Time of Flight (ToF) equipment uses a range of technologies to establish the distance to an object or between objects. In simple terms the time taken for a signal to travel to an object and return (the time of flight) can be measured and the distance established.
There are two main types of ToF system – acoustic and electromagnetic. In each case the principle is the same. In the diagram on the right, an electromagnetic source (LED, Laser, Radar, etc) transmits a signal which is reflected back from the target and received by the detector, time t later. As the speed of light c is known then the distance d can be calculated as shown.
Acoustic solutions use the same principle but are based on the speed of sound through a known medium, perhaps the most obvious being medical ultrasound.
Applications for Time of Flight include automotive, medical, industrial and security. For automotive, LIDAR is commonly used while for shorter range requirements, technology such as the ESPROS ToF Imaging can be used.
For simple use cases, a small microprocessor maybe used to perform the necessary calculations. However, many systems require multiple sensor arrays, correlation between multiple sensor types or additional data extraction such as measuring the doppler shift of the reflected signal to determine relative speed.
In addition, in a real environment it may well be necessary to filter out any interference or noise. Consider you are in a car on a busy road with multiple vehicles using LIDAR – signal sources from other vehicles must be filtered or removed to use ToF reliably to establish the distance to other vehicles and objects around you. This is particularly critical when considering autonomous driving.
By definition, ToF is a real time application. So with multiple signal sources and multiple complex sensor arrays, the need to perform filtering and data extraction on the received signal will require a significant amount of real time Digital Signal Processing. This will simply overwhelm the capabilities of a small microprocessor.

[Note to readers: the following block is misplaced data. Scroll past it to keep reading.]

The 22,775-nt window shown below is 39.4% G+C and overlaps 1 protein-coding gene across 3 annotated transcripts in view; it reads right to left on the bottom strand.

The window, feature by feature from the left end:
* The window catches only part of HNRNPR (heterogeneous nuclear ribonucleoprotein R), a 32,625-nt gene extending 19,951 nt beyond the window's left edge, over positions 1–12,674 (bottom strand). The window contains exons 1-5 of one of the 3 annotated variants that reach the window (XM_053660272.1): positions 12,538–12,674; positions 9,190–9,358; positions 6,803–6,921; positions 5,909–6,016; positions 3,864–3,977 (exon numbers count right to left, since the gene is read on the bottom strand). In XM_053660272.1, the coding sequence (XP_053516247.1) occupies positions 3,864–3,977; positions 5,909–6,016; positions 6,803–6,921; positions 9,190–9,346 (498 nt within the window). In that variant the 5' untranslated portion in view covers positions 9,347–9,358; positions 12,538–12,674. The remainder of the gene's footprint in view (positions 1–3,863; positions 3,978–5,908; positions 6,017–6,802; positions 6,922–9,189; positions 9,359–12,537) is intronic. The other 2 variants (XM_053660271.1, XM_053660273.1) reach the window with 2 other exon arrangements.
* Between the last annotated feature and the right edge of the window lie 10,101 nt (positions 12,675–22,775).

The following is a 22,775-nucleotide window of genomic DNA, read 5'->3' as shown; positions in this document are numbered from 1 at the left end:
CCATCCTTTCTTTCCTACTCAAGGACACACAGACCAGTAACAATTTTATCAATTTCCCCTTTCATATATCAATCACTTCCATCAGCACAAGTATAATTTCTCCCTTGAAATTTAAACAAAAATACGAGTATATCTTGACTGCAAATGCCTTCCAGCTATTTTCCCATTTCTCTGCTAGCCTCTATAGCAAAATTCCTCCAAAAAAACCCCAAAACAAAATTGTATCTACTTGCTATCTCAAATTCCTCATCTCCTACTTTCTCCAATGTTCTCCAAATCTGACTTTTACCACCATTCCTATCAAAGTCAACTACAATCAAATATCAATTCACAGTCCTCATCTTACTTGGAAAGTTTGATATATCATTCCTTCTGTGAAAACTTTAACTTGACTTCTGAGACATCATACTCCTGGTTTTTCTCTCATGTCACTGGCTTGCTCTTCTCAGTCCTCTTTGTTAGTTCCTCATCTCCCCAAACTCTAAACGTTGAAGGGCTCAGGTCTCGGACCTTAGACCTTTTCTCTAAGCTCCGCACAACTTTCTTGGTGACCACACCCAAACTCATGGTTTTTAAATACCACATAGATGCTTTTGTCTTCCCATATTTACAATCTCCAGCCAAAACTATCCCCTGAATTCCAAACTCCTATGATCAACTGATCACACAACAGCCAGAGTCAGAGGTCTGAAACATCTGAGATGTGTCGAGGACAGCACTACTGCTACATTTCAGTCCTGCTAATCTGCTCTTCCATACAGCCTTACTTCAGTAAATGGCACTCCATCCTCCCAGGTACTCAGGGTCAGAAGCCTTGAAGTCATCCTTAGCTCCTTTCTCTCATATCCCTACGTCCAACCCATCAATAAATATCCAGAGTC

FPGA devices offer a good processing solution for more complex ToF applications. For example the Microchip (Microsemi) Igloo2 and Smartfusion2 FPGA devices include up to 240 HW mathblocks.
These mathblocks can be used in parallel or cascaded to perform complex DSP functions such as FIR or FFT
Additionally the common DSP functions can easily be instantiated in the FPGA using predeveloped IP blocks and connected together using an easy to understand flow simplifying the whole design process.
Read more in this overview from Microchip
To communicate with other parts of a large system, a processor running known software with standard interfaces may still be required. To satisfy this need Microchip have a range of SoC FPGA devices which incorporate microprocessors and FPGA fabric to offer the benefits of fast real time DSP performance and the flexibility of microprocessor software.
Options range from ARM Cortex M3 microcontrollers suitable for running bare metal code or a RTOS, to full multicore 64 bit systems to run a full OS such as Linux.
For more information on the Microchip range of FPGA or SoC FPGA devices, please click on the links below:
For details of DSP support for these FPGAs please click this link or